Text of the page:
New Xeon to give Intel a turbo boost

SANTA CLARA, CALIF. – Intel Corp. (Nasdaq: INTC)is calling its Xeon 5500 processor series, announced Monday, the most significant server launch since its Pentium Pro processor in well over a decade, with the innovation not just focused on the chipset core, but the platform as a whole.

Formerly codenamed Nehalem-EP, the Santa Clara, Calif.-based chip manufacturer’s Xeon 5500 series offers several technologies designed to enable a computing environment that is scalable, dynamic, virtualized, energy efficient and flexible, especially given the today’s constrained IT budgets.

“We see this as significant and as tranformational as the Pentium Pro was in its day,” said Pat Gelsinger, senior vice-president and general manager of the digital enterprise group with Intel.

But the focus isn’t solely on the processor because “a great engine also needs a great transmission,” said Gelsinger, referring to other “intelligent” platform technologies.

For instance, Turbo Boost Technology is a real-time and dynamic control engine to monitor thermal and workload environments by having the capability to shut off or “turbo up” cores. Other platform capabilities include Virtualization Technology FlexMigration, Hyper-Threading Technology for better performance and scalability, integrated memory controller, QuickPath Interconnect.

The combination of the server processors and accompanying features – like integrated memory controllers and extended memory support – form a platform that, as a whole, make things like virtualization possible, said Shane Rau, San Mateo, Calif.-based computing semi conductor analyst with research firm IDC Ltd.

“Something like an integrated memory controller isn’t inherently about virtualization,” said Rau, “but it will benefit virtualization more in a sense of balance between the memory subsystem and the processor subsystem since virtualization puts quite a load on both memory and the processor.”

As the Web grows to what Intel envisions will be at least 15 billion Internet-connected devices by 2015, the Xeon 5500 series will provide the infrastruture for that “embedded internet of the future,” said Gelsinger.

The hardware is based on Nehalem, a new micro architecture announced by Intel last year. Intel already released Core i7 last year, a suite of three desktop processors and the first processors built using the Nehalem architecture.

Having its foundation in the Nehalem architecture will have definite market impact, but over time, said Rau. “It’s the migration of Nehalem implemented on the desktop, and server, mobile, workstations over the course of 2009 and into 2010.”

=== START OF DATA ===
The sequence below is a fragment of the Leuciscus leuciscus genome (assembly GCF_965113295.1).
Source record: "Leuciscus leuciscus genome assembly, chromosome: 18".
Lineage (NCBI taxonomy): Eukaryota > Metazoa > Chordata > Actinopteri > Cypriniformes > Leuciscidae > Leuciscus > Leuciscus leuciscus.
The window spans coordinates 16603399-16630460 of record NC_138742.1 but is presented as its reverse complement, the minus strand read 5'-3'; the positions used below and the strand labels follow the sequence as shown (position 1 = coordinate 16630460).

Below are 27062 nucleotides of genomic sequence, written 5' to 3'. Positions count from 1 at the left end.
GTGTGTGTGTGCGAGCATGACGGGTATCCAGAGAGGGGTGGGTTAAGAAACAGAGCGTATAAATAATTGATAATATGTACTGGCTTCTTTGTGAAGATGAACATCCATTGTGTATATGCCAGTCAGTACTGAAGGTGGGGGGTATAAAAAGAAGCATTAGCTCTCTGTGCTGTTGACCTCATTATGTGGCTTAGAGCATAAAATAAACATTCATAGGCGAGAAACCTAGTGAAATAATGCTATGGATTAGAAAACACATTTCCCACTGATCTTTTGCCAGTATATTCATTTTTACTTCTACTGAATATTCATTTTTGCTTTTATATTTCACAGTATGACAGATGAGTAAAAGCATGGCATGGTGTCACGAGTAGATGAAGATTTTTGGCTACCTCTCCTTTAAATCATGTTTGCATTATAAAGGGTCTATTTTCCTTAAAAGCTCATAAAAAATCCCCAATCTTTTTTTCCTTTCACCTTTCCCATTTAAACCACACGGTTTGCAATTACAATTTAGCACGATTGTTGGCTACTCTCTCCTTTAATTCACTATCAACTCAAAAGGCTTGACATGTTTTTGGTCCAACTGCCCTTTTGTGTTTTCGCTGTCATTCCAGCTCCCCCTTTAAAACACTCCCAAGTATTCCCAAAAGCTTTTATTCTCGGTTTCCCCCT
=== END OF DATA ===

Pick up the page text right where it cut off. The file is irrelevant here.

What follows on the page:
Steve Thorne, product line manager for Intel’s server platforms group said there are “broad offerings” specifically for the channel like boxed processor versions of Xeon 5500 already available for system builders.

Intel has taken a new approach with the Xeon 5500 launch, said Thorne, because while in past years, it used to ship the processor and HeatSync, the cooling solution, together, it has now separated the two. System builders now have the option to use their own thermal solutions.

“This will help save on inventory carrying costs so the channel distributors only have to stock a certain amount of processors and PCs separately,” said Thorne, adding that reducing the amount of unused thermal solutions in landfills is also a goal.

Thorne said channel vendors are outfitted with products and are ready to go. “So we’ve already stocked them out and they have the production materials so you can go out today and purchase it from any number of vendors,” said Thorne.

Today, Armonk, New York-based IBM Corp., among other hardware vendors, release new offerings based on the Intel Xeon 5500 series. IBM announced new System x servers and software based on the newly-announced Intel server processor, with features intended to help businesses cut energy costs and easily rollout virtualized computing.

The new x86 servers, IBM System x3650 M2 and x3550 M2, include features that should reduce energy consumption, and lower annual energy costs by at least $50,000 for a single enterprise-class data centre. “IT budgets are being stressed by two things, power costs and management costs. From a power standpoint, our end result was a reduction of up to 50 per cent of power costs,” said Bob Galush, vice-president of x high volume servers IBM Corp.

Also new is IBM BladeCenter HS22 intended to give businesses better performance, flexible configuration options, and simpler management across different workloads. And, the IBM System x iDataPlex dx360 M2, the company said, is designed to provide up to five times the compute density versus 1U rack servers in the data centre, and cool the data centre 70 per cent more efficiently with the Rear Door Heat Exchanger.

In addition to the rack servers and blades, IBM also announced management software, Systems Director 6.1, with capabilities intended to help the management of physical and virtual assets across various platforms, including IBM Power Systems, System z, storage and non-IBM x86 servers. The company said businesses can potentially save 44 per cent in management expenses.

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